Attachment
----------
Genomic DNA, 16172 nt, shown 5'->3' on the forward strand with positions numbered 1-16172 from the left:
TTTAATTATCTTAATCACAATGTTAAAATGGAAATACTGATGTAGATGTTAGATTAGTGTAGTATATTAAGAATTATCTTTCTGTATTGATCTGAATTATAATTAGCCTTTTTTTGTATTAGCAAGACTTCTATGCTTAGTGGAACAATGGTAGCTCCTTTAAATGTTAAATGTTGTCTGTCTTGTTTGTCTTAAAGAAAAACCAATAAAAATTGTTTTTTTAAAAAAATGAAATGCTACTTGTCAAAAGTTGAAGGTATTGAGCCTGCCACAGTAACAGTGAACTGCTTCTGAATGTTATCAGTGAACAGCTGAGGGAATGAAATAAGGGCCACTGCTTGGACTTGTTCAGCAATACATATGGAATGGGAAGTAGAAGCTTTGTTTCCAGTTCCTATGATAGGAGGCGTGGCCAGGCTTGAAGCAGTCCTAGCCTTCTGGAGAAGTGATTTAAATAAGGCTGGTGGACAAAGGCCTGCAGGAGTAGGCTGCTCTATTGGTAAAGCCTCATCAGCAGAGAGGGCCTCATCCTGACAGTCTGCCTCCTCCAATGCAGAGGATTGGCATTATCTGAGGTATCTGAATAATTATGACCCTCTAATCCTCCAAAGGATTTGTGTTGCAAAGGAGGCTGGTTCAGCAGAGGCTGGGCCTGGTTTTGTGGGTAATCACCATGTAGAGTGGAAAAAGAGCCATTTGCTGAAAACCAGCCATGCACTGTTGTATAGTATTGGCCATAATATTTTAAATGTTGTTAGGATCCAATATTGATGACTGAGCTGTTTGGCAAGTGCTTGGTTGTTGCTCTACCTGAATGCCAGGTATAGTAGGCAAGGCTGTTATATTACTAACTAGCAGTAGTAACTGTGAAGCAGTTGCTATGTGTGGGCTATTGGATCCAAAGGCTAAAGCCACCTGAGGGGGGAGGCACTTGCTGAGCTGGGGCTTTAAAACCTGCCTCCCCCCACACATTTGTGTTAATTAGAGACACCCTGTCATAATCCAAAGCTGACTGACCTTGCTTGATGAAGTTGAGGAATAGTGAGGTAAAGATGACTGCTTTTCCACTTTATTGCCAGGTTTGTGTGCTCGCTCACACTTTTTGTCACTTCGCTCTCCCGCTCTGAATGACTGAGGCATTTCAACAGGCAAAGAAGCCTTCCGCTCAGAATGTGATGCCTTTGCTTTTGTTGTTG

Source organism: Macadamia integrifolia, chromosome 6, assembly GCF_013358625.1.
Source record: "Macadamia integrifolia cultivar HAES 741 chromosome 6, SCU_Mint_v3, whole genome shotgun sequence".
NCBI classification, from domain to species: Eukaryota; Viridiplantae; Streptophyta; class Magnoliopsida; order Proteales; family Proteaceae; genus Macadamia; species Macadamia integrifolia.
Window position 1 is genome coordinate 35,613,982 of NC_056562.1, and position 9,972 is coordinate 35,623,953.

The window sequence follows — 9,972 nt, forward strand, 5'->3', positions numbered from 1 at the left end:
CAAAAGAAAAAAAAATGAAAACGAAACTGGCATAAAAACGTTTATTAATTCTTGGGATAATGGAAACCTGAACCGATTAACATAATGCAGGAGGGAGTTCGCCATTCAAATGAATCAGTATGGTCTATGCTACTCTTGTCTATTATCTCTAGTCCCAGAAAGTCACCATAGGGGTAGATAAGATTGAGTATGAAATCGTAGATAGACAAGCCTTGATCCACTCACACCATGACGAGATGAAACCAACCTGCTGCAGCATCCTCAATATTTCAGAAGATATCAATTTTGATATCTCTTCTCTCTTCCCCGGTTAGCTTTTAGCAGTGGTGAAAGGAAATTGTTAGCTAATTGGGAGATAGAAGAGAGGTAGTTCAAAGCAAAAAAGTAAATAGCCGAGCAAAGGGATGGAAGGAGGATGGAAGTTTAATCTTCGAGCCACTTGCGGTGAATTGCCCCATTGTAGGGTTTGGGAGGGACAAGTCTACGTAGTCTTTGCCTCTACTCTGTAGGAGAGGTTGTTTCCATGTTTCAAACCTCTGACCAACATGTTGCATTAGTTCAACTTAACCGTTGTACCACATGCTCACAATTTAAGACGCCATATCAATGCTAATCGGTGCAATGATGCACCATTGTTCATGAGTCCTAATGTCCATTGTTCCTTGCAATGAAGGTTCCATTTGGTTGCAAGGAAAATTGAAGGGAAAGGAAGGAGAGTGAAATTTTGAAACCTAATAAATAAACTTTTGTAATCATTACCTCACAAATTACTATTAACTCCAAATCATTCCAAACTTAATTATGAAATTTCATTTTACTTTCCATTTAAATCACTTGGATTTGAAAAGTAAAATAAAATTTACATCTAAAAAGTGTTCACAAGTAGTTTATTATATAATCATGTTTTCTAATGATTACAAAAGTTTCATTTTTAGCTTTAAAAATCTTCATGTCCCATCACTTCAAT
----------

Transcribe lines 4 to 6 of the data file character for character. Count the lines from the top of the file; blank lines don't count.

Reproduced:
Source record: "Macadamia integrifolia cultivar HAES 741 chromosome 6, SCU_Mint_v3, whole genome shotgun sequence".
NCBI classification, from domain to species: Eukaryota; Viridiplantae; Streptophyta; class Magnoliopsida; order Proteales; family Proteaceae; genus Macadamia; species Macadamia integrifolia.
Window position 1 is genome coordinate 35,613,982 of NC_056562.1, and position 9,972 is coordinate 35,623,953.